The big thing in my high school was backwards talk. Very inventive. So, for instance, the place to go drink at night was the Quarries, which was also called the Qs, which got backwardsed into "the yukes."
posted by lunasol at 10:32 AM on June 5, 2013


But they can be linked to it. Whereas that's hard to do for a hallway conversation at school.

Well, this is just my gut feeling, but my experience with twitter has been that there's basically two somewhat overlapping groups of people using it: people who have something to promote (celebs, journos, marketers, businesses, artists) and people who use it for chit-chat with a select group of friends. Like a giant gchat that you can spice up by retweeting links and amusing comments by professional funny people.

The latter group skews younger and more tech-savvy, for now. At this point, pretty much _everybody_ is on Facebook, and there's a sense that it is definitely not okay to snub people you have a real-life connection to by not friending them on there. Twitter doesn't have that. On Twitter it's much more acceptable to not reciprocally follow someone. The majority of people still go by some form of pseudonym on Twitter, and I think more and more people use it primarily through their phone. And it's dead easy to ditch a twitter identity and start a new account. So I think one's twitter identity would be a lot easier to hide from one's parents, as a teen, and that while it is _possible_ for someone who knows you and wants to get you in trouble to forward a tweet to your folks the likelihood that your parents will be able to track tweets down themselves is much less.
posted by Diablevert at 10:38 AM on June 5, 2013 [1 favorite]


All this way in the thread and no mention of beans, yet? I am disappoint.
posted by gingerbeer at 10:39 AM on June 5, 2013


fuller is subtweeting about all of you. You'll have to read between the line.
posted by jfuller at 10:45 AM on June 5, 2013 [1 favorite]


. . .
posted by Obscure Reference at 11:05 AM on June 5, 2013


Wouldn't they technically be our new obscure reference underlords?

A noble spirit embiggens the smallest lords.
posted by Copronymus at 11:21 AM on June 5, 2013 [1 favorite]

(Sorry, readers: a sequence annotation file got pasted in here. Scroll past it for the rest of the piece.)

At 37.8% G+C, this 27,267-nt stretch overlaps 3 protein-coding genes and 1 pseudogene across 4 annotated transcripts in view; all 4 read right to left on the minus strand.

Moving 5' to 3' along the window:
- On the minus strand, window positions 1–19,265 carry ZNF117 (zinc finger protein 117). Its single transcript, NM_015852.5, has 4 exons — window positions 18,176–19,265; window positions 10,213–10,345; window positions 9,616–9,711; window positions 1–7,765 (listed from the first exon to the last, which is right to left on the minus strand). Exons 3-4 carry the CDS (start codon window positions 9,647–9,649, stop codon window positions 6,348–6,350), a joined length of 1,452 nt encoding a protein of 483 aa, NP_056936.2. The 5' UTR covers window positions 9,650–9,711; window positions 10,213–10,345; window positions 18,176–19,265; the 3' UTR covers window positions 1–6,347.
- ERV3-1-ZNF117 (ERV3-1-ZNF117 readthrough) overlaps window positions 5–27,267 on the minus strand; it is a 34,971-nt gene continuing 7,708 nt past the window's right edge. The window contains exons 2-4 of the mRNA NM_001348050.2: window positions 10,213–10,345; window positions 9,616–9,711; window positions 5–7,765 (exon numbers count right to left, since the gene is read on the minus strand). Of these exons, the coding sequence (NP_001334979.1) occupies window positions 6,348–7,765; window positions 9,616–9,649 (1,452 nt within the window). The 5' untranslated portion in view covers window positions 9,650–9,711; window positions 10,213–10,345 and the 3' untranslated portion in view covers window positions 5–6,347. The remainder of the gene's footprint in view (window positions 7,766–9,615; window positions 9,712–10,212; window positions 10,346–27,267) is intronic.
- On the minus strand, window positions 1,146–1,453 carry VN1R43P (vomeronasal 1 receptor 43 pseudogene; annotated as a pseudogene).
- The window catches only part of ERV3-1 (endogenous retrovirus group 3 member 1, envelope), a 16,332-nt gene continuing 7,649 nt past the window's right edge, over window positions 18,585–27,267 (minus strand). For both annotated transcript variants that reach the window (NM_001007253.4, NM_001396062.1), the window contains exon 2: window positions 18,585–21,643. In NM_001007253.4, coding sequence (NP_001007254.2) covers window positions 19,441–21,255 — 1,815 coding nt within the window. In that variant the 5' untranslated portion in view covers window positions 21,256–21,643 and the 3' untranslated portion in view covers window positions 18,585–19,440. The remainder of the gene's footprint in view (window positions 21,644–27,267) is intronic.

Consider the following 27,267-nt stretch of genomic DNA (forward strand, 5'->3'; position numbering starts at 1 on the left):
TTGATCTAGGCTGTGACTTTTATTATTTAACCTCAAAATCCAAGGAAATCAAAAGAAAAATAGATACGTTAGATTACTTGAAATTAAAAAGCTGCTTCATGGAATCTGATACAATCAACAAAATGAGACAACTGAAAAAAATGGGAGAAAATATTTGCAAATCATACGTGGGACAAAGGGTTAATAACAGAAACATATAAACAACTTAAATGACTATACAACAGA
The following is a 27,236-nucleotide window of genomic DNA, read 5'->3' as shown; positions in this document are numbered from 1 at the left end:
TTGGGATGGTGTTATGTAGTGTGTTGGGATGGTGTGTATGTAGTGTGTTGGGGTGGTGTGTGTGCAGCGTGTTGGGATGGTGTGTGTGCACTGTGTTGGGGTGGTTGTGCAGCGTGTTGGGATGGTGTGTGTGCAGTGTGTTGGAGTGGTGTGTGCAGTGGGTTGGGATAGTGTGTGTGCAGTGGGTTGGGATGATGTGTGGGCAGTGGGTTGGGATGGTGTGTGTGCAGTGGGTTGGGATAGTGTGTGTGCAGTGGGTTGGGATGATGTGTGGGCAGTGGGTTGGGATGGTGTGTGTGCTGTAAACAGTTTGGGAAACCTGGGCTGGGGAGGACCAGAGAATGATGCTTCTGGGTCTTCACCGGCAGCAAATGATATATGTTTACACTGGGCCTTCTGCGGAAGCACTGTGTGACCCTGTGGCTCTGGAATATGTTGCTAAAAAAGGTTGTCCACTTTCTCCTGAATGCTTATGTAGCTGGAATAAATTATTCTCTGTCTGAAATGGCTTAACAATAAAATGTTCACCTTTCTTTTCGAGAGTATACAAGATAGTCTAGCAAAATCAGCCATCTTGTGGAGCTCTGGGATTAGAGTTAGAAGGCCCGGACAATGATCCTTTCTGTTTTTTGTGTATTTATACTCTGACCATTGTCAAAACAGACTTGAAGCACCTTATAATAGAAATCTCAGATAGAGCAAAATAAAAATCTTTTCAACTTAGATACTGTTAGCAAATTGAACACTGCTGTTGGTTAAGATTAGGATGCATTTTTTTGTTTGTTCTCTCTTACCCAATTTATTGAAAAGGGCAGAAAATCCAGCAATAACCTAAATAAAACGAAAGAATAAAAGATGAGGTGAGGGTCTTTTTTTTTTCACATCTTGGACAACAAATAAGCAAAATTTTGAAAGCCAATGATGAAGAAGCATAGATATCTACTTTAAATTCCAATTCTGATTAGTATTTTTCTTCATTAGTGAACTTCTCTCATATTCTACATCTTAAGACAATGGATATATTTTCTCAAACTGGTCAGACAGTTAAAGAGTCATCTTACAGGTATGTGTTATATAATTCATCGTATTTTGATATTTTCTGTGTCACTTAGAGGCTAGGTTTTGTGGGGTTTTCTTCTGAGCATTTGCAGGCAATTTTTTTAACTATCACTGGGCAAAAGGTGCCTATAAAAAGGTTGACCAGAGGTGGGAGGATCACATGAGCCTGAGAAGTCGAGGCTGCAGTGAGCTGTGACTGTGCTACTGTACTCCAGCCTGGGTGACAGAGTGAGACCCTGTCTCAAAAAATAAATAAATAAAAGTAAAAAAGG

Also from Danah Boyd's write up,

Most teens aren’t worried about strangers; they’re worried about getting in trouble.

I'm sure teens cope. And manage. But man, when I look at the world I'm REALLY glad I grew up in the 80s. stay off my grass
posted by DigDoug at 11:32 AM on June 5, 2013 [1 favorite]


In other words, being a teenager in America is pretty much like being anyone in China.

Families containing minors are the original totalitarian regimes. There's a reason Orwell named his dictator Big Brother.
posted by acb at 1:36 PM on June 5, 2013 [2 favorites]


Is this where I go to complain about a certain corporation that issues me a paycheck writing like this on Twitter and thinking they're, I don't know, cool, hip, with it, hot?

"Time 4 u to no that this is the way 2 go!"
posted by etaoin at 4:49 PM on June 5, 2013


Funny stuff. The kids in Pompeii drawing graffiti had their own graphic jargon, as did the swingers and flappers of the 20s-30 and the greasers of teh 60s. Keeping 'rents in the dark is as old as caves.
posted by Twang at 4:55 PM on June 5, 2013 [1 favorite]


i never got that. i always figured that if i put myself out online nakedly from the time i was 16 i'd eventually find people on my wavelenght
posted by Charlemagne In Sweatpants at 5:07 PM on June 5, 2013


This is for when you already have certain people on your wavelength, and you don't want them to be.
posted by forgetful snow at 3:56 AM on June 6, 2013


/sigh... apparently there are still websites that manually moderate EVERYTHING.
Blue_Villain
Your comment is awaiting moderation.
May 23rd, 2013 at 8:42 am
I’m not sure I’d consider them “interesting” ideas, especially when you consider that kids have been using cryptic language around their parents for longer than I’ve been around.
"No way", you might say. Way. That’s far out, isn’t it? It’s not like the internet has recently given young people the ability to encode their language, as much as it’s given them a new method to do it with. What is interesting is how the “inside joke” has exploded and transformed into memes.

So don’t be an L7 square and get with the program. Check out where the cool kids are hanging out, and learn some of their memes. Heck, you can even sing a verse or two from Wil Smiths iconic song about lack of inter-generational communications if you want, because every generation creates a new version of their language. Know what I mean dude (or should I say dude-ette?).
posted by Blue_Villain at 6:26 AM on June 6, 2013


In other words, being a teenager in America is pretty much like being anyone in China.

How Memes Became the Best Weapon Against Chinese Internet Censorship
posted by homunculus at 6:36 PM on June 6, 2013


lunasol: "How is twitter more intimate? You're literally broadcasting your thoughts to the world.

Diablevert: Your mom and grandma aren't on Twitter."

No, but your great-grandma (or great-great-grandma) might be.

Part of it, I think, is that Twitter has the memory of a fruit fly. Although it's still possible to read someone's past tweets by paging back through them, it's not possible to search more than a few days back. That may contribute to a feeling that unless someone's paying attention relatively close to real-time, they're unlikely to dig up past evidence against one. Or so I surmise (she said, waving her hands in the air).
posted by Lexica at 10:35 PM on June 8, 2013


« Older People will believe anything if you offer them fre...  |  CSA Astronaut Chris Hadfield d... Newer »


This thread has been archived and is closed to new comments